Carthage hosts acclaimed writers from across the country in its Visiting Writers Series.

Curated by Writer in Residence Richard Meier, in recent semesters, the series has welcomed more than a dozen great fiction writers and poets, including Anne Waldman, Danielle Evans, David Trinidad, Kate Greenstreet, Duriel Harris, Padma Viswanathan, Geoffrey Brock, Lisa Fishman, Julie Carr, Jared Stanley, and Catherine Theis.

The Visiting Writers Series is sponsored by the English Department, the Division of Arts and Humanities, and Arts at Carthage.

For more information, please contact Professor Rick Meier at

Spring 2023

Tuesday, Feb. 14: Adam Ross

6 p.m., Niemann Theater, Fiction Reading

Adam Ross
Adam Ross debut novel, “Mr. Peanut,” a 2010 New York Times Notable Book, was also named one of the best books of the year by The New Yorker, The Philadelphia Inquirer, The New Republic, and The Economist. “Ladies and Gentlemen,” his short story collection, included the story, “In the Basement,” a finalist for the BBC International Story Prize. He was the Mary Ellen von der Heyden fellow in fiction at the American Academy in Berlin, as well as a Hodder Fellow at Princeton University. His current novel, “Playworld,” will be released in 2024. He is the editor of the Sewanee Review.

Tuesday, April 4: Lisa Fishman and Jordan Dunn

6 p.m., Niemann Theater, Fiction/Poetry/Essay/Natural History

Lisa Fisherman
Lisa Fishman is a dual U. S./Canadian writer whose debut fiction collection, “World Naked Bike Ride,” has just been released on Gaspereau Press (Nova Scotia). Her seven books of poetry include “Mad World, Mad Kings, Mad Composition” (Wave Books, 2020), “24 Pages and other poems” (Wave, 2015), and “The Happiness Experiment” (Ahsahta Press). She has new work in Granta and is anthologized in Best American Experimental Poetry and elsewhere. A PEN/Robert J. Dau Short Story Prize nominee and Pushcart nominee, Fishman currently directs the MFA Program in Creative Writing at Columbia College Chicago.
Jordan Dunn
Jordan Dunn is the author of “Physical Geography as Modified by Human Action” (Partly Press) as well as various chapbooks and ephemeral prints, including “Common Names,” “Reactor Woods,” and “Cedar Lake: August 2, 2017.” He lives with his family in Madison, WI, where he edits and publishes Oxeye Press.

Thursday, April 13: Dalleo and Quiles

6 p.m., Niemann Theater

Raphael Dalleo
Raphael Dalleo is a professor of English at Bucknell University. His most recent book, “American Imperialism’s Undead: The Occupation of Haiti and the Rise of Caribbean Anticolonialism,” won the Caribbean Studies Association’s Gordon K. and Sibyl Lewis Award. He teaches courses on world literature, human rights, and environmental justice and is currently working on how Caribbean writers and thinkers push us to think differently about the human.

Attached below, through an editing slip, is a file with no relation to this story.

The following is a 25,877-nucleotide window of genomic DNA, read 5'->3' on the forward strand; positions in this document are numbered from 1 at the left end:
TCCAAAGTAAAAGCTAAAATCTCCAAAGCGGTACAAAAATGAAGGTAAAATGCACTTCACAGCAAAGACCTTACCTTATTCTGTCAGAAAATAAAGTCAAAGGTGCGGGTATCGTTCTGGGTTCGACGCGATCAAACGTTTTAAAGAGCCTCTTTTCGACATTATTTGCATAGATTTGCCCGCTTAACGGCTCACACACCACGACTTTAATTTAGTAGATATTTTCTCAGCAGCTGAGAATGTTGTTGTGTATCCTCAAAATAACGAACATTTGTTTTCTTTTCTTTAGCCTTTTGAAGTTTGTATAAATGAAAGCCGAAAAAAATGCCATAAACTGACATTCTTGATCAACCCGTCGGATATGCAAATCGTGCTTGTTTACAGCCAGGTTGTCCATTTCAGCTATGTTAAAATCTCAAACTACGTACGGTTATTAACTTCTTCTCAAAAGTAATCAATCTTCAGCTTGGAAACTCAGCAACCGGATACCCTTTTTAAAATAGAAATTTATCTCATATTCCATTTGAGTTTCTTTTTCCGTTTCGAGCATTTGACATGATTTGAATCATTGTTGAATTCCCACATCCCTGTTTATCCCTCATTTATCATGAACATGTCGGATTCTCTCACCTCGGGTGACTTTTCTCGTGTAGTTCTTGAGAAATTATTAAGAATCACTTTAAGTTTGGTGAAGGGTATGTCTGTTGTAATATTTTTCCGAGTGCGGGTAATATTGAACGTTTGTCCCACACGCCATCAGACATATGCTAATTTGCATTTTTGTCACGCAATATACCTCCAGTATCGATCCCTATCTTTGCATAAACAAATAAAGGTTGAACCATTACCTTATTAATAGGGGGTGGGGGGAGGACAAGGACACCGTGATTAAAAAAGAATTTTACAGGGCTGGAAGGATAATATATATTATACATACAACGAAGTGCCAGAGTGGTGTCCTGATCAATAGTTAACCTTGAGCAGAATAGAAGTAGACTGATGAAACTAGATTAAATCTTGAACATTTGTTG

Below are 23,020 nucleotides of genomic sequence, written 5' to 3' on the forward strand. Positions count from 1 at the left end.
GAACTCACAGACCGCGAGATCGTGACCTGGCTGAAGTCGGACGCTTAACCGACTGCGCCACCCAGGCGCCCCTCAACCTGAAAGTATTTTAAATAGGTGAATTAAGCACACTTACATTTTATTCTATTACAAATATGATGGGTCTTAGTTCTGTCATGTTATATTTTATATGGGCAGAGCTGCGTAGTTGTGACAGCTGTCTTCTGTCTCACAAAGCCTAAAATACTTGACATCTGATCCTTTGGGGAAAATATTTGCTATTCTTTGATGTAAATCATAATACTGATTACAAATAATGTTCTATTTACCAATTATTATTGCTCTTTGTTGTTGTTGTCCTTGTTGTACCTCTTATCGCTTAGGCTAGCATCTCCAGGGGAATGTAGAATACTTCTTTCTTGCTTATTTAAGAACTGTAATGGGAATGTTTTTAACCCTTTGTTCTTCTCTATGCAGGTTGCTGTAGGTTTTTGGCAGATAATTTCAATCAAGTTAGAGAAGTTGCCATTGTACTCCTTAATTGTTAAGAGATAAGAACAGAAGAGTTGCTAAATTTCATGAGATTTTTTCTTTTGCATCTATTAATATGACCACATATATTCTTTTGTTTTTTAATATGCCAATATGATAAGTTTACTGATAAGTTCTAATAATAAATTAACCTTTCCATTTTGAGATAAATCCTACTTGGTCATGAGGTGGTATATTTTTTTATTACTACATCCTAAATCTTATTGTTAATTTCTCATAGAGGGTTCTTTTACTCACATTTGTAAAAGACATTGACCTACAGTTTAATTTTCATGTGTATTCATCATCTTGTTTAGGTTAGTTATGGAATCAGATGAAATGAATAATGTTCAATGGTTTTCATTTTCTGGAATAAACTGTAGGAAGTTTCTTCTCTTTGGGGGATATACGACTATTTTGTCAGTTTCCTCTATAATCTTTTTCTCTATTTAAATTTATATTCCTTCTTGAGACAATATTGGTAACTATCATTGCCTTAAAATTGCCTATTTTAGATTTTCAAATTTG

Tony Labat (with Bruce Pollack), ?The Gong Show,? 1978, mass media intervention. Image courtesy T...
Daniel Quiles is an associate professor and chair of art history, theory, and criticism at the School of the Art Institute of Chicago. His academic research has focused on Argentinean Conceptualism as well as broader questions related to new media and politics in Latinx and Latin American art, and includes the book “Jaime Davidovich in Conversation with Daniel R. Quiles,” published by the Cisneros Foundation in 2017. He is also an art critic whose work has appeared in Artforum, Art in America, Mousse, DIS Magazine, and other publications. This spring, he has organized the public screening series “Gore Capitalism” at the Gene Siskel Film Center in Chicago, with examples of recent global cinema accompanied by lectures every Tuesday night through May 9.

Monday, May 1: Caldwell

6 p.m., TWC, Jockey Room A

Professor Caldwell
Professor Caldwell’s research focuses on how Shakespeare and his contemporary playwrights addressed economic issues surrounding citizenship in early modern England. Caldwell is also interested in how these economic aspects of citizenship, including employment, poverty, and urban power, often intersected with social issues related to gender, sexuality, nationality, and race. Caldwell holds a Ph.D. in English literature from Northwestern University, an MFA in directing from the Shakespeare and Performance Program at Mary Baldwin University in partnership with the American Shakespeare Center, and an MA in philosophy from the University of Auckland in New Zealand. He earned his BA in philosophy from the University of Texas at Austin. Caldwell has also worked at several professional theaters and theater programs, including Shakespeare’s Globe Theater in London, Austin Shakespeare, the American Shakespeare Center, Chicago Shakespeare, and Shakespeare at Winedale.

See videos of past visiting writers events